According to "The Columbia History of the World," the oldest relic of human industry, a small piece of hemp fabric, dates back to approximately 8,000 B.C.
Presidents George Washington and Thomas Jefferson grew hemp and, at times, its growth was mandatory to supply the nation with the raw material that was processed into clothing, sails and rope for various uses.
However, with the passing of the Marihuana Tax Act of 1937, the production of agricultural hemp for the most part stopped.
While often confused with its cousin marijuana, industrial hemp has very little tetrahydrocannabinol, or THC, the psychoactive agent found in marijuana.
This year, the state of West Virginia opened up the cultivation of industrial grade hemp to the public for the first time, and small plots of the industrial crop have been planted throughout the state.
While not full-on production, West Virginia has opened up the state's farms to closely monitored hemp grown for research on cultivation and processing.
"These opportunities need to be capitalized on, and some of us are working hard to get there," said Don Smith, the founder of the West Virginia Farmer's Cooperative, an organization dedicated to the promotion of the hemp industry.
West Virginia isn't the first Appalachian state to try to learn the benefits of hemp.
In 2014, Kentucky began its own research project into industrial hemp.
Now in its fourth year, Kentucky's program has grown from 20 approved grows over 33 acres in 14 counties, to 200 growers covering 12,800 acres in 71 counties.
Smith is excited about the possibilities for industrial hemp in the Mountain State and said he has watched the progress in Kentucky with eager eyes.
According to Smith, his crop this year ran a little behind schedule and he blamed strict Drug Enforcement Administration regulations.
"We could've done so much better," Smith said.
Although the program is state-approved, there are still many questions on the federal level on how to approach the subject.
Smith said he and the co-op were forced to purchase their seed from overseas sources due to DEA regulation.
The seeds that Smith received were somewhat defective, leading Smith and the co-op to collect good seeds from this crop to form an in-state seed bank.
"We want to be nothing but the best of quality," Smith said. "We learned an awful lot this year of what not to do."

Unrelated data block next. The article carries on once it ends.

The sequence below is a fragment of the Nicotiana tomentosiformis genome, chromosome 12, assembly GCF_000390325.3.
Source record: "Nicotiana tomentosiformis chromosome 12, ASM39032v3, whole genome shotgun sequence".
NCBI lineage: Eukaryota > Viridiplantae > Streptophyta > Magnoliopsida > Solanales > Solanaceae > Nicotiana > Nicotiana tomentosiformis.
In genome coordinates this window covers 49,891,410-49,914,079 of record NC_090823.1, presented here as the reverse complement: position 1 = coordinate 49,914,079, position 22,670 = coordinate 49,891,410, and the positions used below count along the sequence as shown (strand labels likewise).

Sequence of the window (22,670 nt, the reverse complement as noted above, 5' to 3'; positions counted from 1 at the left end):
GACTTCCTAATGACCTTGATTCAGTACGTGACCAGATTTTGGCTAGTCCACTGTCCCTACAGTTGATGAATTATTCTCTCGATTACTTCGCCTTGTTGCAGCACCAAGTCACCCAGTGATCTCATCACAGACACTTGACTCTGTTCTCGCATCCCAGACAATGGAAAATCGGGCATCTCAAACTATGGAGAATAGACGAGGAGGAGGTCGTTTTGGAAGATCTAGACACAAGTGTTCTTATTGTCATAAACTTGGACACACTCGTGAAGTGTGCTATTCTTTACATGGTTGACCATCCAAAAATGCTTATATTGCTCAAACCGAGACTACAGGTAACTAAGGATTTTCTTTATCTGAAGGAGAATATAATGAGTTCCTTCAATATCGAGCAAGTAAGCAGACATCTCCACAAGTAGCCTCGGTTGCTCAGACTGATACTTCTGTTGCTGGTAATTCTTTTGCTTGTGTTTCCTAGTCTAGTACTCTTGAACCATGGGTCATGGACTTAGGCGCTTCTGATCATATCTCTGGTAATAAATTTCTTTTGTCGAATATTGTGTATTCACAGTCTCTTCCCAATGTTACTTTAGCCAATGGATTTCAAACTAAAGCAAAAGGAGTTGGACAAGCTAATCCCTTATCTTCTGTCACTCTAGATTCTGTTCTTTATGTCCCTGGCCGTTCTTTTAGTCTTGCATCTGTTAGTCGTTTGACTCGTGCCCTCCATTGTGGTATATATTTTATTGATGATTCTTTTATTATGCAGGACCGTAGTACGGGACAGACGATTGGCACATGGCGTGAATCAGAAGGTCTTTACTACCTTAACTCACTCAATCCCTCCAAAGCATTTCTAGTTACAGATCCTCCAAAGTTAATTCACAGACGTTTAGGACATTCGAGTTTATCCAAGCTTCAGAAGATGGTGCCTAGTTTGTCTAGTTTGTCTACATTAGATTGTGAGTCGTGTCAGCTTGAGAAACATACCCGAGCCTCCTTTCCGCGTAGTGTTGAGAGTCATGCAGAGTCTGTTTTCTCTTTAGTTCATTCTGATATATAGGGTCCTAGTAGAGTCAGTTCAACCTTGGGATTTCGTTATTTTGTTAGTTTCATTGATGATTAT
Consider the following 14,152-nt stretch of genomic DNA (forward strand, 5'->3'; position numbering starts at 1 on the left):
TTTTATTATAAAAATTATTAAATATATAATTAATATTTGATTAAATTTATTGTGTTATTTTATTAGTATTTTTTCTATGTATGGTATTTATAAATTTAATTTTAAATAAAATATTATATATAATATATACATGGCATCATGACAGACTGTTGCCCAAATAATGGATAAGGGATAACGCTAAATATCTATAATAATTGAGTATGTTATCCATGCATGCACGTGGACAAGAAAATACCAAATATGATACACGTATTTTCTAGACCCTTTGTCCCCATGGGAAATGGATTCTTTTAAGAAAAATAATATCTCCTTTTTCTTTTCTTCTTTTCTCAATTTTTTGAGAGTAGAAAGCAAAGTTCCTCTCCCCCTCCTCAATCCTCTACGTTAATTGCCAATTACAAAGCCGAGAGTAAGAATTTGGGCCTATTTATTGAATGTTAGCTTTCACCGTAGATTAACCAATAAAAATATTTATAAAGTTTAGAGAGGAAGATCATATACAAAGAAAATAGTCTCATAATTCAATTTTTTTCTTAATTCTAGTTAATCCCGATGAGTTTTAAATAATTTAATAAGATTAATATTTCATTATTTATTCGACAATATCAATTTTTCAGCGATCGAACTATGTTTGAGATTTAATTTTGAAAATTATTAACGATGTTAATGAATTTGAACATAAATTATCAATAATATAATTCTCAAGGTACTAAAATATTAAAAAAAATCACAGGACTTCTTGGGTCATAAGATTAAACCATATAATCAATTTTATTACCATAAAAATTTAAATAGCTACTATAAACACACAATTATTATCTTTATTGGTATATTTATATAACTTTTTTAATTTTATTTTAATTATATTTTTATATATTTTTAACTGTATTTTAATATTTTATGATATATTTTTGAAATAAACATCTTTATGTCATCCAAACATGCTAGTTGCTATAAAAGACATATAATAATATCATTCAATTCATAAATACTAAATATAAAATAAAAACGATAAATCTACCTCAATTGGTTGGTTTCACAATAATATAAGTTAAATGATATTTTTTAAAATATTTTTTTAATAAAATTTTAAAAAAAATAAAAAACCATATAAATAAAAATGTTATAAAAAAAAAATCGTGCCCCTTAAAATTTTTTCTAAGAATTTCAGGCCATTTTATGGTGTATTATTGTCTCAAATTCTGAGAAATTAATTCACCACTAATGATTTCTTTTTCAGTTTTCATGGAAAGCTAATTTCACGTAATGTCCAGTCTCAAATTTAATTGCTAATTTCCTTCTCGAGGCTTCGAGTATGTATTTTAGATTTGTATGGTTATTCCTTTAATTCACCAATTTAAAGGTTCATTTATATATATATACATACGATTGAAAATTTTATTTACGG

Smith believes that agricultural hemp, along with other alternative crops, can lead to a "paradigm shift in agriculture in this state."
"(It's) a matter of capitalizing on what you've got and what you can do well," Smith said.
According to the West Virginia University Extension Service, West Virginians spent some $8.3 billion on food in 2016.
Although the state may never match that number in agricultural food output, Smith is hopeful that agricultural hemp and other alternative crops may level the playing field a bit.
"People have forgot all about agriculture in West Virginia," Smith said.
According to the National Hemp Association, industrial hemp has up to 50,000 uses, from traditional hemp cloth to biofuels.
The association listed multiple uses for the hardy plant — the seeds can be used as a food source, oil derived from the plant for food, as well as body care products and even paint, with the plant's fiber useful for paper, building materials, plastics, insulation and fabrics.
According to the association, hemp is also a high-yield crop, producing twice as much oil as peanuts and nearly four times more pulp than wood per acre.
Smith calls the plant the "Holy Grail" of crops and also links the crop for use in advanced batteries that could lead to smart grids and cheaper alternative energies.
Although the farmer is disappointed in the limitations placed on agricultural hemp, he is hopeful for the future of the plant and West Virginia's role in that future.
"People are coming around," Smith said.
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There are two men on the West Virginia state flag, a miner and a farmer.
Although the history of West Virginia may have begun with the subsistence farmer, the balance quickly shifted to the underground worker for the majority of West Virginia, save the eastern border states.
Southern West Virginia is home to both of those men pictured on the flag.
According to the United States Department of Agriculture's 2012 Census of Agriculture, the region's eastern border counties Greenbrier and Monroe account for nearly 10 percent of the state's farmland with a combined 334,806 acres devoted to crops or livestock.
By comparison, the 11 remaining counties of southern West Virginia account for 262,633 acres devoted to farm industry, or 72,173 acres less than the two easternmost counties.
The disparity is most prevalent in five counties in particular: Boone, Logan, McDowell, Mingo and Wyoming.
Those coal-producing counties contribute just 9,103 acres to the state's production of agriculture.
Although acreage may not always mean profits in agriculture, in southern West Virginia's case it most certainly does.
According to the farm census, Monroe and Greenbrier counties accounted for over $108 million of agricultural market value, while the remaining 11 counties of southern West Virginia, excluding McDowell, accounted for just over $19 million in agricultural market value.
Although the topography of the land in the coalfields may, in general, lead to the disparity in the agricultural land and profit, there's a new hope to boost agricultural output in the state: agricultural hemp.